Consistent Contributors

March 2009 - Research from the University of Toronto and Northwestern University published in the Journal of Personality and Social Psychology has found that that "consistent contributors" help to increase efficiency by positively influencing less motivated members of their group, resulting in the acceptance of cooperative behavior as appropriate and beneficial.

Mark Weber, an assistant professor of organizational behaviour at Rotman School of Management and J. Keith Murnighan of the Kellogg School of Management re-analyzed data from two previous experimental economic studies and conducted two additional experiments. Their findings challenged conclusions of many game and rational choice theorists that individuals should be cautious about cooperating in situations where ultimate goals are clear and there are short-term incentives to act selfishly.

Mark Weber explained:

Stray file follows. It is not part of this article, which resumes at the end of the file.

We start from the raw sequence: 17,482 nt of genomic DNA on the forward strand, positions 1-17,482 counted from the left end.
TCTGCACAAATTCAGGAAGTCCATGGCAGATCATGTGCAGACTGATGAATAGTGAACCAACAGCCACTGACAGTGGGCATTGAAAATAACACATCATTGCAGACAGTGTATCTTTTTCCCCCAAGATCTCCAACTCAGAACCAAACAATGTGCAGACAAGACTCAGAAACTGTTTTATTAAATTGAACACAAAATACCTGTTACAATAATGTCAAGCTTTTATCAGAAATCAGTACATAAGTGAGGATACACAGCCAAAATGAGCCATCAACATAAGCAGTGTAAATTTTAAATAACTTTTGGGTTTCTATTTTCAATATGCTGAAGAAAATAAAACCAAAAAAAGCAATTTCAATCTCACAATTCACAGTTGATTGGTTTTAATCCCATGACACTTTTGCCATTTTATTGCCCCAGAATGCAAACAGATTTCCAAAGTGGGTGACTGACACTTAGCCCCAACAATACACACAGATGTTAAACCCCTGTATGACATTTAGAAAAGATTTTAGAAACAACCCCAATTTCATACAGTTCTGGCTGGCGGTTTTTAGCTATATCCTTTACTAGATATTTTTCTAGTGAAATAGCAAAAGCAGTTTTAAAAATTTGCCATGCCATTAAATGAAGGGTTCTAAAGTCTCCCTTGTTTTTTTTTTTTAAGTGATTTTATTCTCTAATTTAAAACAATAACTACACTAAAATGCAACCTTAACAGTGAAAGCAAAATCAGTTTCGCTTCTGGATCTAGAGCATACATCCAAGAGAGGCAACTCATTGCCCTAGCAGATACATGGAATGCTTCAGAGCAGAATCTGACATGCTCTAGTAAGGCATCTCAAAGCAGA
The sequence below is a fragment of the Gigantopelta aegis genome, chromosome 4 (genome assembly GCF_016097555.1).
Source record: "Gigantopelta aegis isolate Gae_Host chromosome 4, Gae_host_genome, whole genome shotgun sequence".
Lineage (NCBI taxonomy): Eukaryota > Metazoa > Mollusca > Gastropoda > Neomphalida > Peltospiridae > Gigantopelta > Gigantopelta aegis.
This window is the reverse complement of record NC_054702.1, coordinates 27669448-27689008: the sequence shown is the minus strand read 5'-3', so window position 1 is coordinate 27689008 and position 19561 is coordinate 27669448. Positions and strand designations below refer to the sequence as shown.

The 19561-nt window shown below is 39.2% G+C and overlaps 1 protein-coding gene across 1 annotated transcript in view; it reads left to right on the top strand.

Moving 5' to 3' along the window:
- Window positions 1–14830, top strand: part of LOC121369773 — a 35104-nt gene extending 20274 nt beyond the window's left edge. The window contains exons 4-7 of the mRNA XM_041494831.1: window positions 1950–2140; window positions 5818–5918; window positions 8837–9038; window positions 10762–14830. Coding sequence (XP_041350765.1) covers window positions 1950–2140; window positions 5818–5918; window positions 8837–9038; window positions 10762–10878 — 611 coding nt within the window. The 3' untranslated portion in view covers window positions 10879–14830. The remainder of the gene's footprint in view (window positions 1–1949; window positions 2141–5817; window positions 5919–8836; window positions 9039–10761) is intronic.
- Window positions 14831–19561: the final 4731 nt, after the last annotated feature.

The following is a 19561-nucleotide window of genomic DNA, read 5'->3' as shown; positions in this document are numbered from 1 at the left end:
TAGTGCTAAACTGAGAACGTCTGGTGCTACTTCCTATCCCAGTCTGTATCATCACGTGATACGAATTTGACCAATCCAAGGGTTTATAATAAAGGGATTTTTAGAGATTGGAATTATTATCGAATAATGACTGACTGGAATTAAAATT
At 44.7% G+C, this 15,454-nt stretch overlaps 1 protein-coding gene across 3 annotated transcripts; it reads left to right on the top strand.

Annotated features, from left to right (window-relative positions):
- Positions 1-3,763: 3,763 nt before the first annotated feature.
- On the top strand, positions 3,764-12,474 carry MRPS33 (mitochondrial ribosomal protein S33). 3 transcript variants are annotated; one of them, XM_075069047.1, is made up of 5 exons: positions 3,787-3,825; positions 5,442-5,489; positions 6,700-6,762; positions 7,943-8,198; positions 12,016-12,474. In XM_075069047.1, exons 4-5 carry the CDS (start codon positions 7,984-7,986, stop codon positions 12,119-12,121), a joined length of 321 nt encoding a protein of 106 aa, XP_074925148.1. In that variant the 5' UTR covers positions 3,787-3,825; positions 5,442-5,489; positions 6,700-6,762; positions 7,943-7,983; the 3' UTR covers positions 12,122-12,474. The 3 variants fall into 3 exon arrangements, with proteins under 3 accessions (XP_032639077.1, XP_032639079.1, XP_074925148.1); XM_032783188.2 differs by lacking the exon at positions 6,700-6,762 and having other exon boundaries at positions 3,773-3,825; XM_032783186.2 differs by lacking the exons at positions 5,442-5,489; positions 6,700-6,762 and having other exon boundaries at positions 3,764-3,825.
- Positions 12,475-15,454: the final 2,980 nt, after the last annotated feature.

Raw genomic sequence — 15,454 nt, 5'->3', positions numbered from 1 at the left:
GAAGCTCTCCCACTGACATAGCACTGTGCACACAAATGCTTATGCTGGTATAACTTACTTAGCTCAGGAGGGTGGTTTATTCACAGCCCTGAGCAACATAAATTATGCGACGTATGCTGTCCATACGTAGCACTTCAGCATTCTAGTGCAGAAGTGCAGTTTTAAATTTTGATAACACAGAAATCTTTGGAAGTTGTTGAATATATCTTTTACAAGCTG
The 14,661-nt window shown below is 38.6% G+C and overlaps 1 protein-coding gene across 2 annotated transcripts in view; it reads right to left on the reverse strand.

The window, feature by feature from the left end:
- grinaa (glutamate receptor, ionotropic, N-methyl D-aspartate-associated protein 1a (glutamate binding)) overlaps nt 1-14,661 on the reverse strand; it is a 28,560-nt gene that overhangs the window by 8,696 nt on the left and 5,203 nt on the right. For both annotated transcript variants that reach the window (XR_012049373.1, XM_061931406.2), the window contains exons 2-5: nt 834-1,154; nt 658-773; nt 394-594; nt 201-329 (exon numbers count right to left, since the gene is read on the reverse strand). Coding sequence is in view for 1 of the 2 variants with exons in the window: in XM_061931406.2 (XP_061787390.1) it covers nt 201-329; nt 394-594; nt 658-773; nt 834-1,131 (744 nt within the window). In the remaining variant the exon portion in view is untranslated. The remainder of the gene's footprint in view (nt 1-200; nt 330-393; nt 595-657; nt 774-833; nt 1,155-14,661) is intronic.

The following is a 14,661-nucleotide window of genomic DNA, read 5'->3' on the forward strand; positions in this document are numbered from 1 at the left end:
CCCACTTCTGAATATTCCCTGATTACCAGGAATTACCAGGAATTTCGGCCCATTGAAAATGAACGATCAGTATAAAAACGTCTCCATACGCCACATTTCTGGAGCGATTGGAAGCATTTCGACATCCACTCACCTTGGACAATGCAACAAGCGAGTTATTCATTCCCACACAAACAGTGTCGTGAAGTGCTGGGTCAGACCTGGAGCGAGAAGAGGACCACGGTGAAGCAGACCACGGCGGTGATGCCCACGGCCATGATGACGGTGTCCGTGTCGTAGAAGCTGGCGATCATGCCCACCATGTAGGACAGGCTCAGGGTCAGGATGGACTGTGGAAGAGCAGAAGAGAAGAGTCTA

"It was generally accepted that the unconditional 'always-cooperate' strategy was a dumb strategy. The prevailing wisdom in some scholarly circles is that consistent contributors shouldn't exist, that if they do they're 'suckers', and that people will exploit them. But our study found consistently cooperative actors even in places you might least expect them, and when they're there they seem to set a tone and shape how their fellow group members understand situations. Their clear, consistent behavior elicits cooperation, and once you get a few people cooperating with each other, they seem to enjoy cooperating. Groups become more productive, more economically efficient and, anecdotally, people enjoy being a part of them more as a result."

Participants in the current study were given endowments which they they could choose to retain for themselves or contribute to the general benefit of the group. Researchers commonly identified consistent cooperators who were not disadvantaged by the risk they took in sharing. Their groups also cooperated more frequently than those with less "altruistic" members.

Mark Weber concluded:

"When you join a new group you have a strategic choice to make - are you going to be a consistent contributor or risk being in a group without one? Our findings should remind people that they can have a big effect on the groups with which they interact."

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